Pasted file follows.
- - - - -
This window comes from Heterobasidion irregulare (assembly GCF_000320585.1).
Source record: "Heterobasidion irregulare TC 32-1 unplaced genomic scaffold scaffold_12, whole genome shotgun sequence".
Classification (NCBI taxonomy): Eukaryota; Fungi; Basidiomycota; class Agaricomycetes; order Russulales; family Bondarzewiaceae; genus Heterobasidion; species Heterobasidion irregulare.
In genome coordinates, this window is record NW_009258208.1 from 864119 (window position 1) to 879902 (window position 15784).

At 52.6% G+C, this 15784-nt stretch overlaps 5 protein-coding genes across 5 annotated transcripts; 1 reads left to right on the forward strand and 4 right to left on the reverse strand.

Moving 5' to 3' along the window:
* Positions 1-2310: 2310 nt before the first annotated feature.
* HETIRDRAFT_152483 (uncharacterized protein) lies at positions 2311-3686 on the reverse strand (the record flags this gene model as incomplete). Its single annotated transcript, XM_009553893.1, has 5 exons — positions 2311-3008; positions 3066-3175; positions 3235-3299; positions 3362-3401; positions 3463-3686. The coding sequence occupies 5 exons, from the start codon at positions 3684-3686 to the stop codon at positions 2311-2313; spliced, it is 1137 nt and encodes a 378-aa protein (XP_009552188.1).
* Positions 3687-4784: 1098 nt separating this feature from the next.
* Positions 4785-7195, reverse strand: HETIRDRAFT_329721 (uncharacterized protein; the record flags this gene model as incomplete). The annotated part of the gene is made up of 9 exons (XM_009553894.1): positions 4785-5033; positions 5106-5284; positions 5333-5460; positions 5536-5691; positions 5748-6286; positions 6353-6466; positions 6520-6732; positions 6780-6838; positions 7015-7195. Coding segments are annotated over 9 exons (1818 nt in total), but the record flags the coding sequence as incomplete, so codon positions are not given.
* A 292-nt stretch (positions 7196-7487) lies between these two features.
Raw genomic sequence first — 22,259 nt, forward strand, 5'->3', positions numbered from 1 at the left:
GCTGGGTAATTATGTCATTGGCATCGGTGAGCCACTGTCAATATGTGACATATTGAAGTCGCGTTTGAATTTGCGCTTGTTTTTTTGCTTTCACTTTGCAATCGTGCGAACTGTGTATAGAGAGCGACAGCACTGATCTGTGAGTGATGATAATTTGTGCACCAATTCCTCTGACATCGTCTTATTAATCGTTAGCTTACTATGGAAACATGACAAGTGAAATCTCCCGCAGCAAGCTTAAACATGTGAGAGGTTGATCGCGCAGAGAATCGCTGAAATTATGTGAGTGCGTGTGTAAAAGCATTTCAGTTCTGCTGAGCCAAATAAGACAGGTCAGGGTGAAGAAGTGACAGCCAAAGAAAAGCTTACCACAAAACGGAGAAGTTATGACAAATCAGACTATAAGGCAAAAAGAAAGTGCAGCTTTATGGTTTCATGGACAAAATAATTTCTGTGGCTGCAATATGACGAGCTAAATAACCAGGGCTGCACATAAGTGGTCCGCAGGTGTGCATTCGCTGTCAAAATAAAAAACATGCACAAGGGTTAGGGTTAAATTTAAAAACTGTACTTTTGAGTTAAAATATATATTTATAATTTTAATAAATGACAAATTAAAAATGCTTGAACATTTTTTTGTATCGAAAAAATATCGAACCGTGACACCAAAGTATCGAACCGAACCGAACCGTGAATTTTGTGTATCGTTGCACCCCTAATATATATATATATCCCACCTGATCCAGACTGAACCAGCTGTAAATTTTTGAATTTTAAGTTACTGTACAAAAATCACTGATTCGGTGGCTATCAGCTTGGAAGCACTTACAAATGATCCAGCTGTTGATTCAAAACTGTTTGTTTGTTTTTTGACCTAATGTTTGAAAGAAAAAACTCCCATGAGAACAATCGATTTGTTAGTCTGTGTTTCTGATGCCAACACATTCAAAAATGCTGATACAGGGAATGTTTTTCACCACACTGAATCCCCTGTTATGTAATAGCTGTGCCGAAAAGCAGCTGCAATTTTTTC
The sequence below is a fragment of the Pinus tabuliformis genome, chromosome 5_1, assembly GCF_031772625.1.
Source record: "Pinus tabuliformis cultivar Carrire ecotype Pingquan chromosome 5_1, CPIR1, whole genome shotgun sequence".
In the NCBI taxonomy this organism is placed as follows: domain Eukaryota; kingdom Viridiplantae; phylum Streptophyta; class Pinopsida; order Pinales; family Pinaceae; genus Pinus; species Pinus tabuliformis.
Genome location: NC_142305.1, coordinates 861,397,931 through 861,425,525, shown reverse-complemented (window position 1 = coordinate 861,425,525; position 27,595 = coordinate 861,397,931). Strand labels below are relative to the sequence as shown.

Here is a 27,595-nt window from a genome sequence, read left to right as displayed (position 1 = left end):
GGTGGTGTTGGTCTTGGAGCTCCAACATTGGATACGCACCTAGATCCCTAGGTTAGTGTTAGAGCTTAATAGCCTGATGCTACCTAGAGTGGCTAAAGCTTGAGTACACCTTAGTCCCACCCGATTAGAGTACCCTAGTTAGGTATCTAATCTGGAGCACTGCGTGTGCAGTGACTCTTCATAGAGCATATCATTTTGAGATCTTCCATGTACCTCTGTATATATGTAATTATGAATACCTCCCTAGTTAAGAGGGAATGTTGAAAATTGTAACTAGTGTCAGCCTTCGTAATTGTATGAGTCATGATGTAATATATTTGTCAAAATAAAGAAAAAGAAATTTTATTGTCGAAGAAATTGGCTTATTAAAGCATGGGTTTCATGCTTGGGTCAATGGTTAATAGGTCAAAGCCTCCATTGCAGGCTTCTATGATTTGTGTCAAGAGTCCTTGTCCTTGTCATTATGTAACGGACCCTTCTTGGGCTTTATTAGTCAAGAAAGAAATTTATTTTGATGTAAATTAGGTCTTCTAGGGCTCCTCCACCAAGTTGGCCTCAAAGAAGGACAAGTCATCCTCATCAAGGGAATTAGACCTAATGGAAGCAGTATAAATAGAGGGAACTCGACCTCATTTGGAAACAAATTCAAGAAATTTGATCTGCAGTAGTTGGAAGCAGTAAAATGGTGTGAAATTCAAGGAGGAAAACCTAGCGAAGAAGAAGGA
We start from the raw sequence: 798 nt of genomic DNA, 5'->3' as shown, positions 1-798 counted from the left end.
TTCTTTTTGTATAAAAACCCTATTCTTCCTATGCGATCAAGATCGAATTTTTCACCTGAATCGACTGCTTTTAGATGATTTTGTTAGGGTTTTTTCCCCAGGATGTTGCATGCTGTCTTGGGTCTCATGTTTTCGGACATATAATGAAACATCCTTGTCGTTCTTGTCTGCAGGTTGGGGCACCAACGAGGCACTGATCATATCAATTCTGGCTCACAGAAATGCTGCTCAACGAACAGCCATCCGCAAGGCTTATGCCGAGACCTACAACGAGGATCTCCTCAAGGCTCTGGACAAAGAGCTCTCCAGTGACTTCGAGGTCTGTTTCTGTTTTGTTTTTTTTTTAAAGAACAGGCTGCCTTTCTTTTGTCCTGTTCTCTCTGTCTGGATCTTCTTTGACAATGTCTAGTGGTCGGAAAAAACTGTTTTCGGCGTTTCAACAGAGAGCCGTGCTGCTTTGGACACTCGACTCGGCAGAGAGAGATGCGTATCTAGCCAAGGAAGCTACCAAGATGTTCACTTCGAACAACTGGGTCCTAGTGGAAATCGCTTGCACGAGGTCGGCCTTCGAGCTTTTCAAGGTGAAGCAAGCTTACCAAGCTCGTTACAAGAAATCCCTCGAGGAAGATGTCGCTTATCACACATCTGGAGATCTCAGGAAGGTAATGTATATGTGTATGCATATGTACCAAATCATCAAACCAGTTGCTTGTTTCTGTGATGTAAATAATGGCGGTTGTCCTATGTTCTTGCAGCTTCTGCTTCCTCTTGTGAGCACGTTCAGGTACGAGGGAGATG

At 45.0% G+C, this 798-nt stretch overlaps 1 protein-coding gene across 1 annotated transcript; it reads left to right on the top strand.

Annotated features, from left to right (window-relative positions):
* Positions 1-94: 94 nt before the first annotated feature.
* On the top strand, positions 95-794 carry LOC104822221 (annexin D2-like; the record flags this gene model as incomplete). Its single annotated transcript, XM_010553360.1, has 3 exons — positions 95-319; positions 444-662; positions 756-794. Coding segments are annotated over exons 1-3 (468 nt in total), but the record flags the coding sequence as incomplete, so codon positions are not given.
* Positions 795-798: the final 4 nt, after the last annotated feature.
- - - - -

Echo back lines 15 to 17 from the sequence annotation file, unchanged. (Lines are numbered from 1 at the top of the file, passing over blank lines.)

Source record: "Pinus tabuliformis cultivar Carrire ecotype Pingquan chromosome 5_1, CPIR1, whole genome shotgun sequence".
In the NCBI taxonomy this organism is placed as follows: domain Eukaryota; kingdom Viridiplantae; phylum Streptophyta; class Pinopsida; order Pinales; family Pinaceae; genus Pinus; species Pinus tabuliformis.
Genome location: NC_142305.1, coordinates 861,397,931 through 861,425,525, shown reverse-complemented (window position 1 = coordinate 861,425,525; position 27,595 = coordinate 861,397,931). Strand labels below are relative to the sequence as shown.